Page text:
How To Avoid Unequal Division Of A Business During Divorce
A divorce can be a complicated process when assets and properties are involved. Through mediation a part of the problem can be solved but since it is a question of finances, couples tend to be skeptical. In case of business, things become even more complicated because unlike other assets, a business has the opportunity to become more valuable. The one who owns the business can claim the business as his/her own as part of the separate property but when it is owned by both, the division becomes difficult.
The establishment time of the business
If the business was established before the marriage, it is most likely that it will have a separate part to it. If you can show that there is a separate part and that it belongs to you, then the court will award it to you. But if you fail to show any such evidence which indicates that part of the business belongs to you, the court is liable to divide it based on the laws governing the division of assets.
For people who run a business that has been passed down to them from his/her family, the question of division is an important one. They, obviously would not want to part with the business due to emotional attachments. Again, if the business was solely passed to you and no one else and if such a fact can be supported by documents, then the business belongs to you as a separate property. However, if the business was passed on to both you and your spouse, it become a marital property and is subject to division.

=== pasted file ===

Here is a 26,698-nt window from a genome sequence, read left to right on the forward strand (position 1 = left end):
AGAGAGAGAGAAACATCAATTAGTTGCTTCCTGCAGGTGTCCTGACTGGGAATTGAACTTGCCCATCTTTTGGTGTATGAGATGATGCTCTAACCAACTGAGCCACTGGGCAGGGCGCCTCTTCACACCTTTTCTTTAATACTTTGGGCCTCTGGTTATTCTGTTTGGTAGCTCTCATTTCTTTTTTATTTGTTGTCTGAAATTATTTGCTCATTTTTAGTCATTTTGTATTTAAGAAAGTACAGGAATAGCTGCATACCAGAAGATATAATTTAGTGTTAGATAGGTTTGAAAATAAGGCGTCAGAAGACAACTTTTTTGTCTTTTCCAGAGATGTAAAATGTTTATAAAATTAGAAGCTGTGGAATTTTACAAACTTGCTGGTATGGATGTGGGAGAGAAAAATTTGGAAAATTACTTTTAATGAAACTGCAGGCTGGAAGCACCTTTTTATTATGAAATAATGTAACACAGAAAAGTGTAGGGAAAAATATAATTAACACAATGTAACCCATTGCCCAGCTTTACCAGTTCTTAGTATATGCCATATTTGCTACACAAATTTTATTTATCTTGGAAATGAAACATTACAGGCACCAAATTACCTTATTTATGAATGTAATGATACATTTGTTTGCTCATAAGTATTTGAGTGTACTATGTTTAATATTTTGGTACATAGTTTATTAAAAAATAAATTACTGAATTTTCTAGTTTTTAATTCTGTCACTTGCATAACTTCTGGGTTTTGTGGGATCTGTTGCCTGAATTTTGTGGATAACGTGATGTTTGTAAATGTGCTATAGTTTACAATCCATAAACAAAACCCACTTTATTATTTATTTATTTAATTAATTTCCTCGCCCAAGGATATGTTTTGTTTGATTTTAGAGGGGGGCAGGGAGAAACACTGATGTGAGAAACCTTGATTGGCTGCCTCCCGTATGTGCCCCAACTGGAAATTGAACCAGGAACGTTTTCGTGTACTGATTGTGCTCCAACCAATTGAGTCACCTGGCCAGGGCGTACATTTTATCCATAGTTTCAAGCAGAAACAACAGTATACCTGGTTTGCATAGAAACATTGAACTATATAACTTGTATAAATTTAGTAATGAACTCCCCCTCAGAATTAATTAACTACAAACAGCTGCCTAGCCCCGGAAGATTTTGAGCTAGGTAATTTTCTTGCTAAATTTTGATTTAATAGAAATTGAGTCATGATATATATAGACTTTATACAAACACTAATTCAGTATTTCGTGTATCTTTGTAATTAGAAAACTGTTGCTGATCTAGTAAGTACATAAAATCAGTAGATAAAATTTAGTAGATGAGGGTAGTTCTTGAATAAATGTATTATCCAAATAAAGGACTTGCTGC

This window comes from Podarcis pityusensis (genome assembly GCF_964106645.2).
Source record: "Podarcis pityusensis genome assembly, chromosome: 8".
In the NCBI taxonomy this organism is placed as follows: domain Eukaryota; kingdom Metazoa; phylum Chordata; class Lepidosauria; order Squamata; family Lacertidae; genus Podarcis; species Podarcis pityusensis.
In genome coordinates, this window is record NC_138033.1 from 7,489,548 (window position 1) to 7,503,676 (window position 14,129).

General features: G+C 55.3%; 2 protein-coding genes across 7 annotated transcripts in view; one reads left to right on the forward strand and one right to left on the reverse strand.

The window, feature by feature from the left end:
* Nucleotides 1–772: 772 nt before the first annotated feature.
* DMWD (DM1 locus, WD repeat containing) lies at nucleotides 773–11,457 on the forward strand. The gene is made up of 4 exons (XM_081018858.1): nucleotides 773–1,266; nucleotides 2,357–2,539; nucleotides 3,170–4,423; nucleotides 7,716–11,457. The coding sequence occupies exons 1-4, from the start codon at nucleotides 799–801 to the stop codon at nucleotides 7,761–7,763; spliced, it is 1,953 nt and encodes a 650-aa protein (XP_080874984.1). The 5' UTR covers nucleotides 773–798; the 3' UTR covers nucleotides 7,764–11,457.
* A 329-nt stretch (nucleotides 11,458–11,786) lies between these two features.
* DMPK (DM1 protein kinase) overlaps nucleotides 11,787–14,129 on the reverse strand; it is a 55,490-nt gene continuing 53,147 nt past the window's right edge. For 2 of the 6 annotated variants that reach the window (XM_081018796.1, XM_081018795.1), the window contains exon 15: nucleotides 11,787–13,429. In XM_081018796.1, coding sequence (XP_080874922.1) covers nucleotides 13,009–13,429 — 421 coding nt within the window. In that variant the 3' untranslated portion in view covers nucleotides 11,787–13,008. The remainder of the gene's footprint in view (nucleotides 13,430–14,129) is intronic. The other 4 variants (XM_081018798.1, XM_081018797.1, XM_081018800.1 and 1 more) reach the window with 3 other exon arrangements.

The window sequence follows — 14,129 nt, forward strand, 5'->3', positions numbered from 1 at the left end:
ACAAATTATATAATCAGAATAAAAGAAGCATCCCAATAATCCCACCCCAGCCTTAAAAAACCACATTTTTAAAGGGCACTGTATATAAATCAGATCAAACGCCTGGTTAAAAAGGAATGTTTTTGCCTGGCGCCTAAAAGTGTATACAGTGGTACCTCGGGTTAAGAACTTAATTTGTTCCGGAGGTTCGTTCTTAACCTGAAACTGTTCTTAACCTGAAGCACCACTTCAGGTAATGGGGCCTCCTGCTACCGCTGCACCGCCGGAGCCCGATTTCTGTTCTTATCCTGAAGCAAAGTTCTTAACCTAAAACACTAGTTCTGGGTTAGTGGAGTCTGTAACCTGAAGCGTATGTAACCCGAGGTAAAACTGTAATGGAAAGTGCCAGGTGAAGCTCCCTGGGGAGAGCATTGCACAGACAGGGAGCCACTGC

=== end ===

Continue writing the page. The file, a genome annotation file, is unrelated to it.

Separate property funds
One of the most important things governing your business is property funds. A business could have started when you got married but that does not make it a marital property. If the business is built on property funds that was allocated by you, it can very well fall under separate property. A California court will look into many factors once it establishes where the property funds came from. Things like profitability and value will play a big role in determining how the business will be divided.
Divorces can be scary when the division of property is in question. It becomes worse when property is a business. A California court will look into different factors like who primarily owns the business, whether it was passed down from a family or not and who is responsible for the property funds. After looking into each and every factor it will decide how the business should get divided.
To learn more about the divorce process in California and how mediation can help, please visit our page, What is Divorce Mediation.